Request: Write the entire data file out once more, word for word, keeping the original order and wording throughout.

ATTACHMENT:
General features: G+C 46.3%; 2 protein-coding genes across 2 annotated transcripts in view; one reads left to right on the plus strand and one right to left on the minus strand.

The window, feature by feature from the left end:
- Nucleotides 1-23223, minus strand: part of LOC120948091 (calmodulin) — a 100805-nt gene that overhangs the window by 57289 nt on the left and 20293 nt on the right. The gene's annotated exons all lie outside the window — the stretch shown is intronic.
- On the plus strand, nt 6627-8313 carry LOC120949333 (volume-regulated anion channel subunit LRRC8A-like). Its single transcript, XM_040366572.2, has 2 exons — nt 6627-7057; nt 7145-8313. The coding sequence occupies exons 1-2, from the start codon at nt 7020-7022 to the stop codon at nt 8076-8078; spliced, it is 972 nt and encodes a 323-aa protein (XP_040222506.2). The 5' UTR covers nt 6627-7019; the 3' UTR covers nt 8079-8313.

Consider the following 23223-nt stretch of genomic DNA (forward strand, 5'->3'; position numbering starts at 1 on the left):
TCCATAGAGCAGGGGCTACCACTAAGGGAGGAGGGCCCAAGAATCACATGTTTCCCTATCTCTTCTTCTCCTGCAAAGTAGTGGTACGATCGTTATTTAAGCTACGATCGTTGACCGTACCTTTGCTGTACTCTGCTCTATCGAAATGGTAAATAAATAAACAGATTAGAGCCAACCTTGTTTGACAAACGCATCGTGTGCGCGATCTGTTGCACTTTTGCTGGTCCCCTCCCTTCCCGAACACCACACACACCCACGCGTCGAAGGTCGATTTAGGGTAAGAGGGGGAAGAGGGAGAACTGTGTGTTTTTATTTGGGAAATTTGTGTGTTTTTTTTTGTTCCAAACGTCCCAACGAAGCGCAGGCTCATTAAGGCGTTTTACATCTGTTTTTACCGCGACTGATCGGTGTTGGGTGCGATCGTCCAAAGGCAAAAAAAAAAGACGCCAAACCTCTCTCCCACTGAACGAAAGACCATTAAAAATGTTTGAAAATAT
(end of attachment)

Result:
General features: G+C 46.3%; 2 protein-coding genes across 2 annotated transcripts in view; one reads left to right on the plus strand and one right to left on the minus strand.

The window, feature by feature from the left end:
- Nucleotides 1-23223, minus strand: part of LOC120948091 (calmodulin) — a 100805-nt gene that overhangs the window by 57289 nt on the left and 20293 nt on the right. The gene's annotated exons all lie outside the window — the stretch shown is intronic.
- On the plus strand, nt 6627-8313 carry LOC120949333 (volume-regulated anion channel subunit LRRC8A-like). Its single transcript, XM_040366572.2, has 2 exons — nt 6627-7057; nt 7145-8313. The coding sequence occupies exons 1-2, from the start codon at nt 7020-7022 to the stop codon at nt 8076-8078; spliced, it is 972 nt and encodes a 323-aa protein (XP_040222506.2). The 5' UTR covers nt 6627-7019; the 3' UTR covers nt 8079-8313.

Consider the following 23223-nt stretch of genomic DNA (forward strand, 5'->3'; position numbering starts at 1 on the left):
TCCATAGAGCAGGGGCTACCACTAAGGGAGGAGGGCCCAAGAATCACATGTTTCCCTATCTCTTCTTCTCCTGCAAAGTAGTGGTACGATCGTTATTTAAGCTACGATCGTTGACCGTACCTTTGCTGTACTCTGCTCTATCGAAATGGTAAATAAATAAACAGATTAGAGCCAACCTTGTTTGACAAACGCATCGTGTGCGCGATCTGTTGCACTTTTGCTGGTCCCCTCCCTTCCCGAACACCACACACACCCACGCGTCGAAGGTCGATTTAGGGTAAGAGGGGGAAGAGGGAGAACTGTGTGTTTTTATTTGGGAAATTTGTGTGTTTTTTTTTGTTCCAAACGTCCCAACGAAGCGCAGGCTCATTAAGGCGTTTTACATCTGTTTTTACCGCGACTGATCGGTGTTGGGTGCGATCGTCCAAAGGCAAAAAAAAAAGACGCCAAACCTCTCTCCCACTGAACGAAAGACCATTAAAAATGTTTGAAAATAT